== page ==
This week, federal policymakers gave providers and hospitals a welcome break in complying with Stage 2 Meaningful Use requirements. The Health IT Policy Committee has voted to delay the implementation of Stage 2 for one year, from 2013 to 2014.
The delay, which is relevant for eligible providers and hospitals that already qualified for MU incentives this year, is a welcome reprieve. Since final rules for Stage 2 aren’t likely to emerge until June 2012, many would have missed their deadlines, something that even the Policy Committee admitted.
Now, the matter of getting Stage 2 rules finalized moves to CMS, which will review the draft recommendations and issue final rules. Nobody’s sure what will happen if the agency doesn’t meet the expected deadline in mid-June, but I guess we’ll just have to wait and see.
In the meantime, as blogger Jim Tate correctly notes, the move raises many questions.
For example, will this decision slow down the implementation of Stage 3 MU rules? Will eligible providers/hospitals actually take advantage of the delay, or get bogged down and burn through the extra time? If the eligible providers that qualified in Stage 1 stay there for three years will they only get two years of incentives based on meeting those rules?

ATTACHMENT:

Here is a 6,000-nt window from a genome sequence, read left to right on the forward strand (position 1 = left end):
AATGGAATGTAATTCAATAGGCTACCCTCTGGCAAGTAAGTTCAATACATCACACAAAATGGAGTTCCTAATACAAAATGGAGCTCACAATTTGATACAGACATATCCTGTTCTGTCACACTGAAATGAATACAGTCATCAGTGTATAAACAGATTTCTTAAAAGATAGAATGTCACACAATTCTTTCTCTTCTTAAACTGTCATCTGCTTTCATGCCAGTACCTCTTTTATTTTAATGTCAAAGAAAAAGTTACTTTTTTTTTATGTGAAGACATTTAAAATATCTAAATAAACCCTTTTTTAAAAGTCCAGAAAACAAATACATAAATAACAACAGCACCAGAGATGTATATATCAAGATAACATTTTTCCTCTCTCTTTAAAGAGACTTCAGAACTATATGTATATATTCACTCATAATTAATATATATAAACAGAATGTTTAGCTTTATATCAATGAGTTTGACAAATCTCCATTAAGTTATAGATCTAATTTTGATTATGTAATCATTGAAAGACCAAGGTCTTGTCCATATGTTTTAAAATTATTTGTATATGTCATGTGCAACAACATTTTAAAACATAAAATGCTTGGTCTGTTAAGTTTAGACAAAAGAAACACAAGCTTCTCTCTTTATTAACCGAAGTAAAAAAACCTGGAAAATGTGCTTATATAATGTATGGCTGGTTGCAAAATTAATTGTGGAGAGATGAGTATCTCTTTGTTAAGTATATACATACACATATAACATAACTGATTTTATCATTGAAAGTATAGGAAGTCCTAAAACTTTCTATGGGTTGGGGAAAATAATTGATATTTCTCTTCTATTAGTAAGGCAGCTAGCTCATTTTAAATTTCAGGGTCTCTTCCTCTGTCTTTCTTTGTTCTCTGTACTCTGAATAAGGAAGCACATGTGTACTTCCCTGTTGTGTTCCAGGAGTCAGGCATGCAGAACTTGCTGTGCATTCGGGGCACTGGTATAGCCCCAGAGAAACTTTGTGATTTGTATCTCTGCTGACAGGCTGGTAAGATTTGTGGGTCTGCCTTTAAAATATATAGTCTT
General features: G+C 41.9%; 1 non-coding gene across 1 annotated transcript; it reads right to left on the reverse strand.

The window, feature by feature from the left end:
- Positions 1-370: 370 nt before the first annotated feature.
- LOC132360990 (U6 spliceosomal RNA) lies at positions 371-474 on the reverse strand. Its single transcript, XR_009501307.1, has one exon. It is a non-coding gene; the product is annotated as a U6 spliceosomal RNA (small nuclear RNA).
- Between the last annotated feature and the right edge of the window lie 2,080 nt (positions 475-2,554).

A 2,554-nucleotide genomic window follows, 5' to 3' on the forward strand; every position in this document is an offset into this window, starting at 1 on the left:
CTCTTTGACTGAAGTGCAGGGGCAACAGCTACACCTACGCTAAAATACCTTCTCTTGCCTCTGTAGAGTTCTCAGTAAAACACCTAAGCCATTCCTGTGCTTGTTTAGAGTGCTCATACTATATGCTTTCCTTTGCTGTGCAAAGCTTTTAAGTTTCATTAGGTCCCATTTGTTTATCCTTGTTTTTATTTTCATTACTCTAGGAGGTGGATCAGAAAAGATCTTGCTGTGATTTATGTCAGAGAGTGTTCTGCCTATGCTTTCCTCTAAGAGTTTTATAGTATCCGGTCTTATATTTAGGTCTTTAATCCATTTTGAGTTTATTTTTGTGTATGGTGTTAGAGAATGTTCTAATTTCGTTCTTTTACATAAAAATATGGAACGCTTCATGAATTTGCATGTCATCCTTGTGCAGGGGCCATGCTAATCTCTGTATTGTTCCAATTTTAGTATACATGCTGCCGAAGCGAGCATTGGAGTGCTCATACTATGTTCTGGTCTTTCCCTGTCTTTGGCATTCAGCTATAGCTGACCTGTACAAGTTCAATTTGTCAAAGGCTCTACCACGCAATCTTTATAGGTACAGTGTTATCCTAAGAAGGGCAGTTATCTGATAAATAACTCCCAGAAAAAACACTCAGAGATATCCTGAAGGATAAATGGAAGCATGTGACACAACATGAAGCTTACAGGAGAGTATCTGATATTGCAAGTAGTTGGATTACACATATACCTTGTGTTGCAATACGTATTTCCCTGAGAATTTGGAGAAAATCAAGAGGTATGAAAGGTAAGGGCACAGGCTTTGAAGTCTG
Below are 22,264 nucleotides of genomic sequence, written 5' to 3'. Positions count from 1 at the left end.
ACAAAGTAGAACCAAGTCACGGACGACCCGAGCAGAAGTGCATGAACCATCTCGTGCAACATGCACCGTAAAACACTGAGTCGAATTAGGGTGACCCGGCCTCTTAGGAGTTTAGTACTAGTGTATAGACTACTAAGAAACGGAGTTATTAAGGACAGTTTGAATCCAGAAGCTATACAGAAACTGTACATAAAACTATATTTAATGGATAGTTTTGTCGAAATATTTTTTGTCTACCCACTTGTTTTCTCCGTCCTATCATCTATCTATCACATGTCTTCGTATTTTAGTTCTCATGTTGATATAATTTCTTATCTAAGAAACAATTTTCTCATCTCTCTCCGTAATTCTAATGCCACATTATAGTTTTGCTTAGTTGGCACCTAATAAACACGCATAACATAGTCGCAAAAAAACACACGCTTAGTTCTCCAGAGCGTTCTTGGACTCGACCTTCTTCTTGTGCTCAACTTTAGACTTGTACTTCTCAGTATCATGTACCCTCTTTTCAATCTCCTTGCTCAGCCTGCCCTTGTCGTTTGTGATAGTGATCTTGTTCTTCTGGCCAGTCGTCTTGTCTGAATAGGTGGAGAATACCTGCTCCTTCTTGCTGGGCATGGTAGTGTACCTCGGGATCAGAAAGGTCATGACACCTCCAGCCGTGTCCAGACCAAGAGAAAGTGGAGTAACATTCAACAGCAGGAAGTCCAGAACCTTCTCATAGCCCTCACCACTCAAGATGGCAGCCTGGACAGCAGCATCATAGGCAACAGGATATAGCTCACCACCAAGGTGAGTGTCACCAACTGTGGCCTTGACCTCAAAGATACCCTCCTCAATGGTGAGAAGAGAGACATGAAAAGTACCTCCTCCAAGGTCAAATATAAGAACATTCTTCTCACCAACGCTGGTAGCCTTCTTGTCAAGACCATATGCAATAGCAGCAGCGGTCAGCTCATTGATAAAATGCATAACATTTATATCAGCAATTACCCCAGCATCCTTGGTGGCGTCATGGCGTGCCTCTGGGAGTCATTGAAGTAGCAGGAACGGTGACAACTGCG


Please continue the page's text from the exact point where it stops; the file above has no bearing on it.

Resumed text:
I would add a few other questions as well:
* Will those providers who qualified for Stage 1 incentives find adopting Stage 2 to be a reasonable, incremental change or a big leap? Is even an extra year enough to make the needed HIT and process changes necessary to meet this goal?
* Over the next two years, will some providers find that it will cost more to meet the added requirements than they’re getting from the government?
* Will the Policy Committee and other federal officials be able to sell Meaningful Use to newly-arriving providers for 2012, or will there be a revolt of some kind?
I suppose you can see from my questions that a) I suspect hospitals and providers would be unlikely to adopt MU-type features on their own and b) that I don’t know if the government’s existing carrot-and-stick approach can keep them interested.
Honestly, I’ve always been skeptical that a template-like approach like the MU regs is likely to produce the kind of rich data and improvements in care quality that backers hope. I believe there are better ways to foster smart use of the EHRs the government has demanded.
After all, if requiring certain process changes worked seamlessly, they’d work even without digital medicine, and the whole MU issue would be moot. (The EHR system would support those super-cool care processes rather than being replete with specific features set up as proxies for quality care.)
But maybe I’m being a Luddite or a troglodyte or whomever you are when you’re skeptical that something new works. What do you think?